Season 4 is undoubtedly the point at which the duff arc episodes begin to amass, encroaching upon the decent ones for dominance. Fortunately, however, the season finale is a considerable improvement on 3’s, even if it’s a long way from the cliffhanger high of 2.25: Anasazi.
It’s biggest problem – well, actually two biggest – is hauling out the cheap “mystery” of Mulder being dead. Of course he isn’t dead, so Chris Carter is onto a massive loser trying to milk any kind of tension from the thread. A thread that, to make matters worse, is teased out over the course of the episode by yet another of the series’ tiresome “Scully gives evidence” framing devices. Was Carter unaware how weak and unpersuasive a crutch this had quickly become?
The only vague credit due this set up is one that relates to the episode as a whole, and which is an interesting gambit for the series to make in terms of cliffhangers, knowing full well its cachet is built around the mystery of ETs. Suggesting the mystery is itself a conspiracy, that ETs are simply a bait and switch to distract from more heinous acts (an explanation with appreciable credibility, even if I’d resist any assumption of it being the whole story) directly counters the very reason The X-Files’ cachet was what it was: that the audience’s quest was allied with Mulder’s.
Here, though, Scully has “won”, in terms of giving evidence to an FBI committee – and so referencing her initial remit – that the X-Files are illegitimate. Her scepticism of Mulder’s quest has been proven. And we’re asked to entertain the idea that, in despair at being comprehensively hoaxed, Mulder has blown his brains out. While none of this has much elasticity in terms of plausible behaviour, it plays out surprisingly well in relation to the episode’s strongest suit, which comes via Scully’s encounters with Michael Kritschgau (John Finn).
Particularly as Finn is required to serve the role of exposition machine, pumping out an alternate take on Mulder being “deceived and used”, and how “they made you… believe so badly”. Belief that includes military aircraft (UFOs) and naturally occurring biological chimeras (aliens): “The lies are so deep, the only way to cover them, is to create something even more incredible”.
And you can buy the conceit, and very nearly the notion that much of what we have seen is BS. Even the Alien Bounty Hunter? Well, perhaps he’s a “Tartarian”, or from beyond the ice wall. The problem with this is that Mulder would surely have point-by-point refuted this version of events, being as geeky as he is on the subject, rather than relying on the audience’s vague recollection of half-glimpsed figures in murky mountainside facilities and muggy boxcar corpses. Certainly, the idea that the government is actively utilising the UFO/alien mythos for its own ends is probably the most on-point aspect the series has portrayed. Which is not to discount there are phenomena beside those that are manmade, but to suggest the additional explanation may be less galactic (at least, in a NASA, space-hopping sense) than ultraterrestrial in aspect.*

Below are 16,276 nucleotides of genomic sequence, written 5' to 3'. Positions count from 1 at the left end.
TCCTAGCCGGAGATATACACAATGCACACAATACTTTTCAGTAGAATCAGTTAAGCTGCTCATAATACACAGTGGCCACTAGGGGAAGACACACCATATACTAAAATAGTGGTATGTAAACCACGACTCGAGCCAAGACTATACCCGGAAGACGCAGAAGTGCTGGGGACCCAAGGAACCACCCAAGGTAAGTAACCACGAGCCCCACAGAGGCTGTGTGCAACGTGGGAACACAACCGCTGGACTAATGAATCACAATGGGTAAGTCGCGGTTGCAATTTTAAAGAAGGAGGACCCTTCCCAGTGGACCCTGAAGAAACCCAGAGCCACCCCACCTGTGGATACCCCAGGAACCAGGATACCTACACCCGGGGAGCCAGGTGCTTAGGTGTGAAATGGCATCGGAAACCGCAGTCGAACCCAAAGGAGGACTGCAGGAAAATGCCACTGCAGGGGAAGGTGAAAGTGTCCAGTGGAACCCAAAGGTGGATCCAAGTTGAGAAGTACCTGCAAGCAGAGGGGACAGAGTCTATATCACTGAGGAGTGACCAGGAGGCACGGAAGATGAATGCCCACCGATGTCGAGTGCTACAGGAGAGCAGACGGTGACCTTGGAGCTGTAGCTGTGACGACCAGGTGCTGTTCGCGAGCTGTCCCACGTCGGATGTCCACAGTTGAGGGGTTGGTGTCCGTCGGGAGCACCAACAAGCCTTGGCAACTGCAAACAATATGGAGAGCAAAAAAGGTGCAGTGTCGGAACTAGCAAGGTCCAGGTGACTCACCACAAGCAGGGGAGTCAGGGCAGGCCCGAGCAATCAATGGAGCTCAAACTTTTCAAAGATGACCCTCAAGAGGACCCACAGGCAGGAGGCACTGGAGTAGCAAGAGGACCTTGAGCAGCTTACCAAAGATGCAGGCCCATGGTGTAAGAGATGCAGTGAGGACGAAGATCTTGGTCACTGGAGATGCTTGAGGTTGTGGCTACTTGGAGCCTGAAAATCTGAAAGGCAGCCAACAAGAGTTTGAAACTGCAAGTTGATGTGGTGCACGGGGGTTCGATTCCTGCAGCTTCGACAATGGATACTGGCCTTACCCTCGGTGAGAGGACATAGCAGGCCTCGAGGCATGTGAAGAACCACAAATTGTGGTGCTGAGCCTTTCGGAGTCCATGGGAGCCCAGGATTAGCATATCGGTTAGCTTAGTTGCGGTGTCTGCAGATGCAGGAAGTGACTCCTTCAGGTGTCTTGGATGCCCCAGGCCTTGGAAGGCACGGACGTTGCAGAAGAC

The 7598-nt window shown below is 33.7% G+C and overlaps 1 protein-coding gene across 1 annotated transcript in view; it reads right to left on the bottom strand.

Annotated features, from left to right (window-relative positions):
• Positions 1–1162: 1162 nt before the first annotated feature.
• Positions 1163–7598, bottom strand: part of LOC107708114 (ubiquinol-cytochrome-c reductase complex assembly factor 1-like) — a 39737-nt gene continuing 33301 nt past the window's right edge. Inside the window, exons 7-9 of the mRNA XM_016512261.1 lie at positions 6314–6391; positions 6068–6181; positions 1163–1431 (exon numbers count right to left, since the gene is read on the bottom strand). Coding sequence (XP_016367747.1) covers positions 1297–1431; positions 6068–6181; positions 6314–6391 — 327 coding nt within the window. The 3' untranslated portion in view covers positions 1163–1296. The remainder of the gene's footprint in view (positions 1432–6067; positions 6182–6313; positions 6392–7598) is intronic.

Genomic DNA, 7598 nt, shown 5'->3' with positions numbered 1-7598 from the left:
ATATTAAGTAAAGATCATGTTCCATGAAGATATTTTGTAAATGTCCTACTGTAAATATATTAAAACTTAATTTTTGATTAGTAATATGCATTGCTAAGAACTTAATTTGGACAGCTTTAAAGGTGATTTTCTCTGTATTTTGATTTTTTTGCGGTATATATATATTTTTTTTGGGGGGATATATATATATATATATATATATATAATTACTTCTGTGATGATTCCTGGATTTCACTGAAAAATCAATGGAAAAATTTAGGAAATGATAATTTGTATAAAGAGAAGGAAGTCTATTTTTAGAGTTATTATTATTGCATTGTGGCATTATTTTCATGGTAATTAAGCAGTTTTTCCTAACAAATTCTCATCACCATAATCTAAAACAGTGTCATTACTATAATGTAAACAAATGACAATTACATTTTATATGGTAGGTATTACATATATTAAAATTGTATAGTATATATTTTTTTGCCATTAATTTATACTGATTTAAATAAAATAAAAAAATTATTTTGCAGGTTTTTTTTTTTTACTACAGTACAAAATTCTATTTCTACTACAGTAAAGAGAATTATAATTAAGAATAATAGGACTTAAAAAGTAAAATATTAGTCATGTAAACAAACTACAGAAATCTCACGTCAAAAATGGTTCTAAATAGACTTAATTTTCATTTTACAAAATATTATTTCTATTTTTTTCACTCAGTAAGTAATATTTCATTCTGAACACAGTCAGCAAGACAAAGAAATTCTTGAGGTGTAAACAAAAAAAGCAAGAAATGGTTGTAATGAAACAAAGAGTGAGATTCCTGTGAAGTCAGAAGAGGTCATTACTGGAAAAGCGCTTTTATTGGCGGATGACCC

The precursor to all this, and preventing the episode from reaching a consistent level of quality, is the sub-Thing quest for a frozen alien corpse. There’s some solid production value in the location footage of snowy Canadian peaks, and the fates of the crew – for such a swizz – are effectively nasty, but it needs to be emphasised that this is the third time in the space of two seasons an alien autopsy has been seen (the previous ones in 3.9: Nisei and 3.20: “Jose Chung’s From Outer Space”). Evidently, Carter was understandably taken by the Ray Santilli zeitgeist, but he arguably also relied too heavily on it as a source of inspiration or reference.
Notably, Gethsemane’s alien design is decent but noticeably less decent that the “legit” ETs/hybrids we’ve seen in the show to date. And for all that this is a Mulder-first episode in terms of the motivation, it’s another, like Anasazi, where the main common sense comes from Scully (well, it has to occasionally, simply for the sake of any credibility). I like the way she won’t be ensnared by Mulder’s attempts to use her own beliefs to justify his behaviour and make her understand how important this is; it’s proof of ET life. Wouldn’t she feel the same if evidence of God came down the pipe? “I don’t think it can be proven” she replies evenly, and he’s left without leverage.
He also stands charged, as her brother points out, as the guy at the centre of her life, yet he’s willing to leave her in the lurch to chase fake aliens in the ice while she visits the hospital (of which, as surprises go, I genuinely thought they’d resolved her cancer by this point in the run, rather than continually milking it).
Gethsemane isn’t a great episode by any means – the title is a bit on the nose too, and evocative in a way the piece doesn’t quite earn – but credit to Carter for bringing in the “doubt” scenario (of course, the movie was already waiting in the wings by this point, and no fan was going to assume other than it featuring “actual” aliens, so whatever happened in the meantime would obviously see this hiccup resolved).
*Addendum 22/08/22: With regard to the Greys themselves, the “future humans” explanation has the most cachet; it’s significant, I feel, that the show expressly avoids giving us reptilian aliens, for example, and instead focuses on telling us a lifeform that isn’t an alien at all is one. As to the point about ETs generally, the deception would be more about the workings of our officially prescribed universe than necessarily their absence from it.